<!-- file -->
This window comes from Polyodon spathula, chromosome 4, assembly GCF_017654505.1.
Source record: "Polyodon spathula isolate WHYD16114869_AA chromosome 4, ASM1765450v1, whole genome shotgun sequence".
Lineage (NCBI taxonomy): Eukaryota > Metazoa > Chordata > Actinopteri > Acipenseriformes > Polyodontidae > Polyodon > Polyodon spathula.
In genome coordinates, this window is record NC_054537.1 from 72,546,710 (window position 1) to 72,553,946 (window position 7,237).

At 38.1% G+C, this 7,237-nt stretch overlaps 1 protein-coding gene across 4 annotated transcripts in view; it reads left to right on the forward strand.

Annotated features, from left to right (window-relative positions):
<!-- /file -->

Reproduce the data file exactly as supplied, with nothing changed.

This window comes from Polyodon spathula, chromosome 4, assembly GCF_017654505.1.
Source record: "Polyodon spathula isolate WHYD16114869_AA chromosome 4, ASM1765450v1, whole genome shotgun sequence".
Lineage (NCBI taxonomy): Eukaryota > Metazoa > Chordata > Actinopteri > Acipenseriformes > Polyodontidae > Polyodon > Polyodon spathula.
In genome coordinates, this window is record NC_054537.1 from 72,546,710 (window position 1) to 72,553,946 (window position 7,237).

At 38.1% G+C, this 7,237-nt stretch overlaps 1 protein-coding gene across 4 annotated transcripts in view; it reads left to right on the forward strand.

Annotated features, from left to right (window-relative positions):